A couple of weeks ago I got it both barrels from a colleague.
Bob is an experienced member of staff. I approached him whilst he was at the photocopier preparing for his lesson. I wished him a Happy New Year and asked how the start of his term was going.
‘Have you come to fit your tongue in my groove? I’m surprised your doing that with me as I can’t give you a promotion.’ I didn’t have a response to this and went silent. Inside I was fuming and I wanted to snap. I wanted to scream in his face, but my upbringing kicked in. I still call my father ‘Sir’. He is that sort of man.
Trembling with anger I calmly asked what was up. The issue it seemed was a lot of things. Many deep rooted and have been troubling me since we finished our ‘conversation’. But I suppose the thing that set him off was a recent email regarding ‘observation fortnight.’ A voluntary initiative for staff to engage in observing each other for PD over the upcoming weeks.
This had upset him and he mockingly quoted parts of my email back to me. He questioned the point of observation at all, explaining very kindly to me that only a real subject specialist could tell him how to teach his subject. A fair point which I agreed with. He also didn’t want someone coming in and watching him teach. He had enough of that over the last 5 years. A languages teacher, a historian and a drama studies teacher all telling him if his students had made expected progress in his lessons. Whether his teaching methods were the best suited suited to his subject. Basically telling him what to do. This because his teaching methods weren’t considered ‘modern’, although his grades were respectable year on year.
He then proceeded to explain to me that CPD was a waste of time. He’s spent countless hours in after school CPD, being lectured to about this and that new thing which would revolutionise his teaching. There was no follow up afterwards. No one offering him support. Just as he put it ‘a young teacher showing off ideas that really had no place in his classroom’, all so that they could place their tongue in the groove of the next person up the chain. Where was the CPD and support on behavioural management when he needed it in his career? If he couldn’t control a class, then it was the quality of his teaching to blame. Where was the CPD on subject knowledge? Reading books and attending lectures on his subject, to deepen and strengthen his knowledge have never been considered CPD, but without it he wouldn’t be a teacher of his subject. He would be SLT!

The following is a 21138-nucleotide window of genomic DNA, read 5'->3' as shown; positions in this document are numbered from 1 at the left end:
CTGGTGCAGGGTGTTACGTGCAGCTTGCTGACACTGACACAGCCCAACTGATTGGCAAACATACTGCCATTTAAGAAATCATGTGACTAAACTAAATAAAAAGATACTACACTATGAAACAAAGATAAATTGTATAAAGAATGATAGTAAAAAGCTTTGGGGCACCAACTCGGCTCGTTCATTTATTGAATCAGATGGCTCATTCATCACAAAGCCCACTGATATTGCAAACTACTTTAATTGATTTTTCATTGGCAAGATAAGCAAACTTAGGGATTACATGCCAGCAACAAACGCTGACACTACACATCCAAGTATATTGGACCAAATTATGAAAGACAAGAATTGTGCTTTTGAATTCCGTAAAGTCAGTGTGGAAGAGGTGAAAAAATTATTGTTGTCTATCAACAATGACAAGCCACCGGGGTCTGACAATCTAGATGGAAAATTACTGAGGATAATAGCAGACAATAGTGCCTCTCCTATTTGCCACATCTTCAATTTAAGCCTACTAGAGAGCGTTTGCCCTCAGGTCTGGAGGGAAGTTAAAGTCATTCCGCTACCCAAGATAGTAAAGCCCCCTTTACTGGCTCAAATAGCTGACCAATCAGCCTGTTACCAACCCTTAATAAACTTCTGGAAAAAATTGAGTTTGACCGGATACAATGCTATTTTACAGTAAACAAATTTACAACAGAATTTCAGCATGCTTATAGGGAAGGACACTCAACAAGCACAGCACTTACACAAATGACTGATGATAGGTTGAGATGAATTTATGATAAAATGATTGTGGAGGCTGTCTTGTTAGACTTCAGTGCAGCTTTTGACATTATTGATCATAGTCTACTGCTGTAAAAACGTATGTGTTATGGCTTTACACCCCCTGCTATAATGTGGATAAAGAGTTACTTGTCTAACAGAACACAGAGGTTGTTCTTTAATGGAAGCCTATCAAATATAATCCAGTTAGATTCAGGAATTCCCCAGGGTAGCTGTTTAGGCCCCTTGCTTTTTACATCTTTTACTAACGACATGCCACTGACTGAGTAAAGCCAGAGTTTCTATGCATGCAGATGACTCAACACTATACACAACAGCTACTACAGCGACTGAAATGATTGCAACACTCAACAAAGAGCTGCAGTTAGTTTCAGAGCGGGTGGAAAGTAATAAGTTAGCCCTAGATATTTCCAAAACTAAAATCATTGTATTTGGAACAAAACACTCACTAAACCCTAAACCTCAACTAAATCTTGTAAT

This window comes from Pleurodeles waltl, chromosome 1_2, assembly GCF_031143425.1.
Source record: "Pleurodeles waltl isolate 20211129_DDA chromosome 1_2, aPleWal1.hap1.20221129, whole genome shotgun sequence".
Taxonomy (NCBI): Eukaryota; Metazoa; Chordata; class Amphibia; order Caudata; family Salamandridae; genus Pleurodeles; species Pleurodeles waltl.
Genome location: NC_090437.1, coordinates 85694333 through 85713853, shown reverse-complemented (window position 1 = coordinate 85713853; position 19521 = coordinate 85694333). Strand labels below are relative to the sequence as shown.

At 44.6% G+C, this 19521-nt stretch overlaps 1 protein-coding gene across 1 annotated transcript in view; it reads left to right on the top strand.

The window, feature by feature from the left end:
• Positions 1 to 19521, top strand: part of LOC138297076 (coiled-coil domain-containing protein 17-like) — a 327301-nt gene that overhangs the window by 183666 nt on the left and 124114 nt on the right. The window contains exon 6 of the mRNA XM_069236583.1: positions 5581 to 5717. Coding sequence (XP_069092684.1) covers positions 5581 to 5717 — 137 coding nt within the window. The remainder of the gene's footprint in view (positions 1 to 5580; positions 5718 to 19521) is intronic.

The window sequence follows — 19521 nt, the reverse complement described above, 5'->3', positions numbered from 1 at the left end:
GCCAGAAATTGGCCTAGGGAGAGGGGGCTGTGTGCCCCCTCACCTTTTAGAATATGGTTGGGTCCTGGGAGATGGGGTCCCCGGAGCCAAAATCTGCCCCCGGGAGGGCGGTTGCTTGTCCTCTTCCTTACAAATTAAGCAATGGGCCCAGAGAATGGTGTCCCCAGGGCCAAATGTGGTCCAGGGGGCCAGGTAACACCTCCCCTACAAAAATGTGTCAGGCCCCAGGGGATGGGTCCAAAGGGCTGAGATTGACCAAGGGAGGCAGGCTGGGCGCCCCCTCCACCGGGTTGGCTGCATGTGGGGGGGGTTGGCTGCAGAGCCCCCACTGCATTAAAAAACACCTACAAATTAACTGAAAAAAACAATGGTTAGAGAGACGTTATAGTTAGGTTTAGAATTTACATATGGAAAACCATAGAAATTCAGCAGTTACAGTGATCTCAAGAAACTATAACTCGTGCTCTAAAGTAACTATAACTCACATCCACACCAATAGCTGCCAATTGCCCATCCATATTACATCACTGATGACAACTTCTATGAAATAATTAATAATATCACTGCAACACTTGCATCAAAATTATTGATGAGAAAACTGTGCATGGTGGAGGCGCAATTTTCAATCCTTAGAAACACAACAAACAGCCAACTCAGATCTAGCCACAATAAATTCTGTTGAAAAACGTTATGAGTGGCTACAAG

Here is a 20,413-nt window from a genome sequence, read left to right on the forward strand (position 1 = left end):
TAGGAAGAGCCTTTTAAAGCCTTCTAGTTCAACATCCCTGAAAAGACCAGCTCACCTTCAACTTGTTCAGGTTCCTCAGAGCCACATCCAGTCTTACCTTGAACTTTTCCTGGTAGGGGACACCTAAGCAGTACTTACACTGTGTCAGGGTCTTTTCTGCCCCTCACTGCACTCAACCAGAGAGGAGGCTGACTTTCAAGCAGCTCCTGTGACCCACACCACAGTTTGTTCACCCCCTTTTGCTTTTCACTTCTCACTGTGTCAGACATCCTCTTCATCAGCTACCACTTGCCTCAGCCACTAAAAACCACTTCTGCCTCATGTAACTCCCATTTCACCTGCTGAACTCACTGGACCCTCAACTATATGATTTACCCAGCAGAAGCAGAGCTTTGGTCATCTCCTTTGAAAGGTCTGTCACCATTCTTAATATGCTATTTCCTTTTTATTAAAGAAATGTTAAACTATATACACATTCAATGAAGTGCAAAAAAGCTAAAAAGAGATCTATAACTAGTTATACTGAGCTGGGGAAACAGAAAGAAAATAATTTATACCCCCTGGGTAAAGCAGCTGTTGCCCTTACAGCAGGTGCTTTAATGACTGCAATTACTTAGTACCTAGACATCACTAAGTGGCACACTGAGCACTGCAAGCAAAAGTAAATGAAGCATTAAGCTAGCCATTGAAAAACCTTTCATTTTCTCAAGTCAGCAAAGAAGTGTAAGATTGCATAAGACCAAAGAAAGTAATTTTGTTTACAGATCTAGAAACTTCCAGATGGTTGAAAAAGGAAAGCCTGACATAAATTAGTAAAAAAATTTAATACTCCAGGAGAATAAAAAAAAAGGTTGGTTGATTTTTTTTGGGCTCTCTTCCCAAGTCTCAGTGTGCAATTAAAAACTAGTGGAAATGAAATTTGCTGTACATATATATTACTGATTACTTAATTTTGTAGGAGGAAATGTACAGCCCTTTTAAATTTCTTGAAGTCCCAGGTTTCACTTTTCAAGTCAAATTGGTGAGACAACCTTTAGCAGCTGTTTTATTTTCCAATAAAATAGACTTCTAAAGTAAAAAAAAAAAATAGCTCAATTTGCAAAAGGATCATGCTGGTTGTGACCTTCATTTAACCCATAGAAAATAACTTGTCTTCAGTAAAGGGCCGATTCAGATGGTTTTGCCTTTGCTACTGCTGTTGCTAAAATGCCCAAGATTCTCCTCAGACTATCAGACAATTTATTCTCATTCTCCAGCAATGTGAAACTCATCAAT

I should interrupt. I should stop him. But the honesty I’m getting is incredible. My anger has turned to fascination and worry. How could a school system get things so wrong, that it could make an experienced member of staff feel like this; unappreciated, undervalued and distrusted.
Bob then turned his attention to the re telling of five colleagues who had left the school or the profession in the last three years due to capability. He kindly explained, to a layman like myself, that the mentor-coach system I’ve been trying to implement was going to go no where, and was considered a ‘joke’. His response when I asked him why was ‘well in the last decade, if you got a mentor, you were basically in the shit and were next on the hit list’. The use of coaching or mentoring has, because of capability, been seen as the teacher having a deficit in their teaching. It has become a stick to beat a teacher with, in Bob’s eyes, along with many other experienced colleagues. So a possible model of improvement and professional development has lost any importance or power because of its negative uses.
I’ve reflected on this conversation many times in the last few weeks. When I got involved in CPD provision and Teaching and Learning I thought I was going to be a solution to the problems that many staff had with the system of provision. I clearly see now that is was a hugely naive and a presumptuous thought. Perhaps I’m just another step in continuation of the issues? Changing PD to more become more flexible, allow choice and staff to be recognised for what they already do to improve themselves does not fix the underlying issues, which are not systematic but cultural. Accountability and quality assurance is important, as my SLT say ‘the child has only one chance at school’. That shouldn’t be seen as a way of getting rid of teachers by making their working lives unmanageable. If a teacher has reached that point, surely we first need to be more self-reflective and ask ourselves how have we failed and allowed this to happen before fingers are pointed. The issue is that no matter what system is in place, if it is bankrupt of kindness, understanding, empathy and a touch of humanity then it will never succeed in its ultimate aim – that of teacher improvement.
How do you change a professional development culture that has been turned toxic, by the very system that was put in place to promote it?